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Gildan head office in Montreal, on Dec. 11, 2023.Christinne Muschi/The Canadian Press

Canadian clothing maker Gildan Activewear Inc., GIL-T locked in a fight with dissident investors over its decision to sack its chief executive officer in December, is convening its shareholders in late spring to vote on whether they want a new board.

The company says the timeline for the meeting on May 28 will give investors “a reasonable period” to evaluate the dissidents’ plan for the company while providing more opportunity to judge the competence of the new CEO brought in by the board, Vince Tyra. U.S. investment fund Browning West, which is leading the dissidents, called it an “attempt to buy time for a seemingly unqualified chief executive officer with a record of value destruction.”

What’s happening at Gildan? A timeline of the months-long CEO corporate battle

Montreal-based Gildan is under pressure from Browning West and other shareholders to hold a meeting as soon as possible to consider bringing in a new board that would back the return of former CEO Glenn Chamandy. Gildan says Mr. Chamandy sought to entrench himself as CEO and that giving him his job back would jeopardize the company’s future because he’s no longer up to the task.

Browning wants a majority of Gildan’s current 11-director board out. Earlier this month, it made a formal request to the company for a special meeting so investors can vote on the investment fund’s own slate of candidates, which is supported by five institutional shareholders.

Gildan responded Monday and says it has called two shareholders meetings for May 28, one a special meeting and the other an annual meeting. But the clothing maker says it will seek a court ruling on whether the Browning West requisition is legal. If a judge rules in Gildan’s favour, the company would hold just an annual meeting that day and drop the special meeting. Browning could still try to get its directors elected at the AGM.

“Over the last few weeks, the company has heard from numerous shareholders, both those who have indicated preliminary support for Browning West and those who have not,” Gildan said in a news release. “The board and shareholders are aligned in the view that a speedy resolution of this unnecessary proxy contest is in the best interests of the company and its shareholder owners.”

The timing of the May meeting isn’t sitting well with at least two shareholders, who could mount a legal challenge to it.

Opinion: Gildan board wants last laugh in CEO showdown

Browning West blasted the board for setting a date that will come nearly five months after it submitted its special meeting requisition. “It appears the board has learned nothing from its recent string of ill-conceived decisions and publicity stunts, which seem to have only succeeded in alienating shareholders,” the firm’s founders said in a statement.

Toronto-based Turtle Creek Asset Management echoed that view. “The board’s tactics are just another slap in the face of Gildan’s long-term shareholders,” the firm said in an e-mailed statement.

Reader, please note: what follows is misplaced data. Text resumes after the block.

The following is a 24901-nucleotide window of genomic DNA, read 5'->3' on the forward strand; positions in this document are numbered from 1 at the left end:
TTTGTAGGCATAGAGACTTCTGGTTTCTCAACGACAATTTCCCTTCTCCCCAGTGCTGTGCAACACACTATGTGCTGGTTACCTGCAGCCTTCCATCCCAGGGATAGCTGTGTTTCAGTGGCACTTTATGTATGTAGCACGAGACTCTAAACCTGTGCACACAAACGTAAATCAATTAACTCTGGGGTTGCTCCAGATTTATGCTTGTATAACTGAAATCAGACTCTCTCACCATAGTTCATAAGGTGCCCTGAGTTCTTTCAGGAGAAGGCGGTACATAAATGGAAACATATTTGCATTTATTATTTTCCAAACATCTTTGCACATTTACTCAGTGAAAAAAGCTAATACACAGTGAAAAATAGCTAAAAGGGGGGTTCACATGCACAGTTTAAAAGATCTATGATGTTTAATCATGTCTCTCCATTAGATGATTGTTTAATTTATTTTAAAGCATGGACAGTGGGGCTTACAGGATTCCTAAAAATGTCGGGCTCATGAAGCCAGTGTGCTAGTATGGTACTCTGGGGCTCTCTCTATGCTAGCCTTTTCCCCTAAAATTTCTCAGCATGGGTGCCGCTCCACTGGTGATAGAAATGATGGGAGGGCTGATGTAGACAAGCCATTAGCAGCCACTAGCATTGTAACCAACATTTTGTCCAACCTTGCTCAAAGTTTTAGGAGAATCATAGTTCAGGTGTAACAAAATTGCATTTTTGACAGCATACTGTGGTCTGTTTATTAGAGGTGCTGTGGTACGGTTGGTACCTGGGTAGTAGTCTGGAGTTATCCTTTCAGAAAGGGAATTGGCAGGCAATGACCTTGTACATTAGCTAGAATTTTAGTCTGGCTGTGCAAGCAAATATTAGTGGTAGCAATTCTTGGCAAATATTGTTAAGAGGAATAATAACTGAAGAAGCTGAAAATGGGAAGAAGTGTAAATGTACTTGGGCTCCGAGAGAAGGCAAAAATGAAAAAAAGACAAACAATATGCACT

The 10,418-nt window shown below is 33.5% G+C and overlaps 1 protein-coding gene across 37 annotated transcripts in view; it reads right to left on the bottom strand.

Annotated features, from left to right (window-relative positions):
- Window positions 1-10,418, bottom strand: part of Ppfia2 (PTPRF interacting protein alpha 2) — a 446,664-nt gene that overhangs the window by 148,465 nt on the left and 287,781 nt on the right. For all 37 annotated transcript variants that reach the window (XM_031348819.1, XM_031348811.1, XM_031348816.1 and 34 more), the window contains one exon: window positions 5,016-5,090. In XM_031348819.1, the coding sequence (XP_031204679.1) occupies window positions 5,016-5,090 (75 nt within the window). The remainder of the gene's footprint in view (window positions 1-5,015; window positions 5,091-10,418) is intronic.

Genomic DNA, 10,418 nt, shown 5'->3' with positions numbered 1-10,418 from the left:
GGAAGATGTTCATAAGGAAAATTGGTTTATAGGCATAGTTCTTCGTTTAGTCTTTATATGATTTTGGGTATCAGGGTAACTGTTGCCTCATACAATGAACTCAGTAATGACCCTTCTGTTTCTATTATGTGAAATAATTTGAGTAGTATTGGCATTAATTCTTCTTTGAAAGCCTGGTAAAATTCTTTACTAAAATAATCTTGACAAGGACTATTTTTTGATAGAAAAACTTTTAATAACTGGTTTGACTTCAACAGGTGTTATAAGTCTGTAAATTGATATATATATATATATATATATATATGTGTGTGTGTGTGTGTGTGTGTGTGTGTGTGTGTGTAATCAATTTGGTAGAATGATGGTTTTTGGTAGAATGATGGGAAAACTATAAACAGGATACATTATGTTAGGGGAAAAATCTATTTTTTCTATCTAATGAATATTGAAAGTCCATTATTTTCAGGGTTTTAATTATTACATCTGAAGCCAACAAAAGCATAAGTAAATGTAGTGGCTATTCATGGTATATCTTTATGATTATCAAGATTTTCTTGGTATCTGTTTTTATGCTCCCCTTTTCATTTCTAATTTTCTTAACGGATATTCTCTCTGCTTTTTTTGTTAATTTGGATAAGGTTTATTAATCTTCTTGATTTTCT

Gildan has held its last eight annual general meetings at the end of April or in the first week of May, meaning this year’s May 28 AGM would come later than normal.

“We do have a sense of urgency here on the activist side,” said François Dauphin, chief executive of Montreal’s Institute for Governance of Private and Public Organizations. “Every hour, every week that goes by makes the possibility of getting Mr. Chamandy back at the helm that much harder.”

Gildan said it “remains ready and willing” to engage with Browning West and other shareholders to find a resolution to the dispute. It said while it has offered the investment fund an opportunity to meet with the new CEO, it has not been offered access in turn to Browning’s director nominees.

The decision to hold the shareholders meeting in May takes into account statements by investors expressing support for a spring meeting and a desire to limit disruption to the business, Gildan said. Combining a special meeting with an AGM on the same day avoids having two meetings within a month or two of each other that would address similar issues, Gildan said.

On the question of whether the Browning West meeting requisition is legitimate, Gildan wants a court to decide. The company said it would file an application for declaratory judgment to the Quebec Court on Monday seeking a ruling that the Browning West requisition is null and void.

Under Canadian law, shareholders can requisition a special meeting of shareholders only if they hold more than 5 per cent of a company’s shares. Gildan says it believes Browning West violated U.S. antitrust law when it built up its Gildan stake, making its meeting request not valid. The investment fund bought a stake without making a regulatory filing and without complying with a mandatory 30-day wait period under the U.S. Hart-Scott-Rodino Act, Gildan says.

Browning West’s stance is that it is not obligated to file under the HSR Act as the fund’s parent entity is not incorporated in the United States and Gildan is not based in the United States.

“The only logical explanation for why the board is pursuing a legal challenge is that it is being led astray by its high-priced legal advisers, who are economically incentivized to recommend scorched-earth tactics,” Browning West said. “Any legal action at this point only further impugns the board’s credibility.”

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